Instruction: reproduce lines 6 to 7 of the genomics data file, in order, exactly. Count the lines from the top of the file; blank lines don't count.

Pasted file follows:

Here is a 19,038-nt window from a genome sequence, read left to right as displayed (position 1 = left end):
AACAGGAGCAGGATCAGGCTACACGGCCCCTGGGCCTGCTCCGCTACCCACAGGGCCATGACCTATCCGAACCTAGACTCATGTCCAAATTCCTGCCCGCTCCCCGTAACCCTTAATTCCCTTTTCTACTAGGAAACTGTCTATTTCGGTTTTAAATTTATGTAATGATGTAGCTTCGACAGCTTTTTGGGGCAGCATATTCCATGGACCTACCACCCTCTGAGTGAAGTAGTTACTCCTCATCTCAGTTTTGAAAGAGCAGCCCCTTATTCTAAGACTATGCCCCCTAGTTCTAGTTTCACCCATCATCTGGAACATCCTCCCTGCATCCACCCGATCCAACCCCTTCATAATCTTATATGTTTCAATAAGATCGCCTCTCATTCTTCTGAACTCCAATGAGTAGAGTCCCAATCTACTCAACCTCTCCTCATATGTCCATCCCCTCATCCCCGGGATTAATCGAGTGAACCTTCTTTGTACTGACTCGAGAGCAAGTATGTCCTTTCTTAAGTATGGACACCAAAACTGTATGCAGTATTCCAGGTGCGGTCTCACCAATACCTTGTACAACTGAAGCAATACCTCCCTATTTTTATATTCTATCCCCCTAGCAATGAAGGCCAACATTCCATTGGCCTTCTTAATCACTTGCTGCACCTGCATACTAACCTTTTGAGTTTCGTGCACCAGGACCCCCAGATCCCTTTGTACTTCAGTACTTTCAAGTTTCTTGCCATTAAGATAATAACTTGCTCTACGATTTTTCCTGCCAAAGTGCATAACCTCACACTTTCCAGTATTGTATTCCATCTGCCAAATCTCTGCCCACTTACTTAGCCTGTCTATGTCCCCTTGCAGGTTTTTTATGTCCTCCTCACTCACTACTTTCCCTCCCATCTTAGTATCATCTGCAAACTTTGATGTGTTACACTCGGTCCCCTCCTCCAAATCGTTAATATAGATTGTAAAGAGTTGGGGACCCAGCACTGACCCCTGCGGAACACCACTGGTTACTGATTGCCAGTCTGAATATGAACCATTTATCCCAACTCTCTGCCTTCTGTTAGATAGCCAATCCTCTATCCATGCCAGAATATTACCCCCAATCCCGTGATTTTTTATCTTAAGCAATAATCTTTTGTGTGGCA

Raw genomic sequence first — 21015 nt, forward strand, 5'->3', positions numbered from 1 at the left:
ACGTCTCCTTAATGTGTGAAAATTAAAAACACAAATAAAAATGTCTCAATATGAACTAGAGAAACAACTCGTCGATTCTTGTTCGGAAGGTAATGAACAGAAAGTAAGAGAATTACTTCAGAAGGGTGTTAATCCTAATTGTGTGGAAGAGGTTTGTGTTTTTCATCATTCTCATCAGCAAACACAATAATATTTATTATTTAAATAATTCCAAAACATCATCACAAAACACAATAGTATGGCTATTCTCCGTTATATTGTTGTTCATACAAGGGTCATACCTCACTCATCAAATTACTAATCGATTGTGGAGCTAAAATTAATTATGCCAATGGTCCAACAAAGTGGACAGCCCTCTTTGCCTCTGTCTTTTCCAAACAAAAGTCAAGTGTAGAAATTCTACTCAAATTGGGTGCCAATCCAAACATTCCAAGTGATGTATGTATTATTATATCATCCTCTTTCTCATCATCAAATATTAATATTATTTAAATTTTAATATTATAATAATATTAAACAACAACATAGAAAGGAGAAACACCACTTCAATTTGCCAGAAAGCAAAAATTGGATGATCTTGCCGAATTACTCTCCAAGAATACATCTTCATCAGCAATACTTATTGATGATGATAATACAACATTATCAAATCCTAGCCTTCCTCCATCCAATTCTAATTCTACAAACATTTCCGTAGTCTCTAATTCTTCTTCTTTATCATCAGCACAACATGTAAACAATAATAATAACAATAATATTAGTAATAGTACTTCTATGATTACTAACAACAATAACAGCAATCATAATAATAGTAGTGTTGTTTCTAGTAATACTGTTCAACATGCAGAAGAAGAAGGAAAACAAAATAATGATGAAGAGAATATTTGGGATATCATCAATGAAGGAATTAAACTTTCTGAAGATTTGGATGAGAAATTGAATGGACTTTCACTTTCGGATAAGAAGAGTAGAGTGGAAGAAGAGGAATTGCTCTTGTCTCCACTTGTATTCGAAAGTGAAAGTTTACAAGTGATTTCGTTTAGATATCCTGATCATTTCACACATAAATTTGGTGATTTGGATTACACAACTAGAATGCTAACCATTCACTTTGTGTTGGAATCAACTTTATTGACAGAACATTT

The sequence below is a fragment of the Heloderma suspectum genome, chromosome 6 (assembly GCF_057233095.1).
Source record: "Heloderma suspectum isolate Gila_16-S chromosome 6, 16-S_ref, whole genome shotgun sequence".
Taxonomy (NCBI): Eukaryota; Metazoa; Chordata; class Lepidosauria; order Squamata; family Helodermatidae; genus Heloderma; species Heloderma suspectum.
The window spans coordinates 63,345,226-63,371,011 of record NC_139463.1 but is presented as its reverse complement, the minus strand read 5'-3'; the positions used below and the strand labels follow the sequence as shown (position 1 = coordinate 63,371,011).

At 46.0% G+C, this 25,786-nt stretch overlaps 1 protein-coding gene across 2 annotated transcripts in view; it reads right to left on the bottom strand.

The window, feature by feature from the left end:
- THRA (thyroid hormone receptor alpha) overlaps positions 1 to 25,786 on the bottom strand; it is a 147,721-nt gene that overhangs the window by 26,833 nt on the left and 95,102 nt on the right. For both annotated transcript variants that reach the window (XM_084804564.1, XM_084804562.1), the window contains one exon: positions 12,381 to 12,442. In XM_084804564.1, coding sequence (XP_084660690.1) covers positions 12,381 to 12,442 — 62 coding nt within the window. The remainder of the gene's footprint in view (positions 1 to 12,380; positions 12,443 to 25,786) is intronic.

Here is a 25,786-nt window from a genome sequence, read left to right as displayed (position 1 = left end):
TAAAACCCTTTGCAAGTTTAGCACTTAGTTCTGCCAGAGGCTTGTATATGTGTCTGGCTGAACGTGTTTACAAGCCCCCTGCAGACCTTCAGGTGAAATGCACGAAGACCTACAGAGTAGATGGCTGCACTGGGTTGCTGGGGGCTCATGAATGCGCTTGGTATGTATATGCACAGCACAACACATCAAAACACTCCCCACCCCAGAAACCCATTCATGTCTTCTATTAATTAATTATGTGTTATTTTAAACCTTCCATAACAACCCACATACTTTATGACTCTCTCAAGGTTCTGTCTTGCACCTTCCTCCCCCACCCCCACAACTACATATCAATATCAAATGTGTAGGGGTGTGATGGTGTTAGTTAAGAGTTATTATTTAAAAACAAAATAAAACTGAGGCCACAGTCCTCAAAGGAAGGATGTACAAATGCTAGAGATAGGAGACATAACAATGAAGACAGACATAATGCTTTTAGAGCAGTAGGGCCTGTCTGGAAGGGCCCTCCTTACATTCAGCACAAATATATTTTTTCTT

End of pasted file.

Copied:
Source record: "Heloderma suspectum isolate Gila_16-S chromosome 6, 16-S_ref, whole genome shotgun sequence".
Taxonomy (NCBI): Eukaryota; Metazoa; Chordata; class Lepidosauria; order Squamata; family Helodermatidae; genus Heloderma; species Heloderma suspectum.